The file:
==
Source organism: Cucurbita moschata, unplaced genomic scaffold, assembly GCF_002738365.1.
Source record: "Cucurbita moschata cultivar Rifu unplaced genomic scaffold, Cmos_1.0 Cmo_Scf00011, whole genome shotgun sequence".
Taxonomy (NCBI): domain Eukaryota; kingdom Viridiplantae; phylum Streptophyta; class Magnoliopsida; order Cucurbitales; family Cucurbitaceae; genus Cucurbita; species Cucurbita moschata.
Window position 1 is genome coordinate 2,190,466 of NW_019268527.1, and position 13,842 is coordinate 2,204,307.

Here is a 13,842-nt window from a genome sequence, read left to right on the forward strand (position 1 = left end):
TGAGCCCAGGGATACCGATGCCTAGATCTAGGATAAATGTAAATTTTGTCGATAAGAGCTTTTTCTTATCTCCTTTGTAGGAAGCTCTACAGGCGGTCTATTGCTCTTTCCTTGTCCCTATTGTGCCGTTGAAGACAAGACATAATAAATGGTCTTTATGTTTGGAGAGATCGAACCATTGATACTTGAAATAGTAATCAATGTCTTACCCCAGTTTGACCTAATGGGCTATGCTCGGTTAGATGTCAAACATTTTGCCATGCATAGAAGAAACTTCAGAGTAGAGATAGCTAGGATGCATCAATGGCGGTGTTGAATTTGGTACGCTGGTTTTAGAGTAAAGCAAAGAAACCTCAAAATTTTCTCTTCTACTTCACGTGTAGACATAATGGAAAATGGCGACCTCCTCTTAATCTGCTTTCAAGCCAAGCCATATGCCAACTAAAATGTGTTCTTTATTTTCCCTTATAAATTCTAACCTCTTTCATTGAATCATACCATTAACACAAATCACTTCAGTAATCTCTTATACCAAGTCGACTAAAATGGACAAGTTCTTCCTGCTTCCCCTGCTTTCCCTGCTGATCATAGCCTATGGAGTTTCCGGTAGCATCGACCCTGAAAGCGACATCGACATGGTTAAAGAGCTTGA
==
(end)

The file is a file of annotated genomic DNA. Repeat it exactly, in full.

Source organism: Cucurbita moschata, unplaced genomic scaffold, assembly GCF_002738365.1.
Source record: "Cucurbita moschata cultivar Rifu unplaced genomic scaffold, Cmos_1.0 Cmo_Scf00011, whole genome shotgun sequence".
Taxonomy (NCBI): domain Eukaryota; kingdom Viridiplantae; phylum Streptophyta; class Magnoliopsida; order Cucurbitales; family Cucurbitaceae; genus Cucurbita; species Cucurbita moschata.
Window position 1 is genome coordinate 2,190,466 of NW_019268527.1, and position 13,842 is coordinate 2,204,307.

Here is a 13,842-nt window from a genome sequence, read left to right on the forward strand (position 1 = left end):
TGAGCCCAGGGATACCGATGCCTAGATCTAGGATAAATGTAAATTTTGTCGATAAGAGCTTTTTCTTATCTCCTTTGTAGGAAGCTCTACAGGCGGTCTATTGCTCTTTCCTTGTCCCTATTGTGCCGTTGAAGACAAGACATAATAAATGGTCTTTATGTTTGGAGAGATCGAACCATTGATACTTGAAATAGTAATCAATGTCTTACCCCAGTTTGACCTAATGGGCTATGCTCGGTTAGATGTCAAACATTTTGCCATGCATAGAAGAAACTTCAGAGTAGAGATAGCTAGGATGCATCAATGGCGGTGTTGAATTTGGTACGCTGGTTTTAGAGTAAAGCAAAGAAACCTCAAAATTTTCTCTTCTACTTCACGTGTAGACATAATGGAAAATGGCGACCTCCTCTTAATCTGCTTTCAAGCCAAGCCATATGCCAACTAAAATGTGTTCTTTATTTTCCCTTATAAATTCTAACCTCTTTCATTGAATCATACCATTAACACAAATCACTTCAGTAATCTCTTATACCAAGTCGACTAAAATGGACAAGTTCTTCCTGCTTCCCCTGCTTTCCCTGCTGATCATAGCCTATGGAGTTTCCGGTAGCATCGACCCTGAAAGCGACATCGACATGGTTAAAGAGCTTGA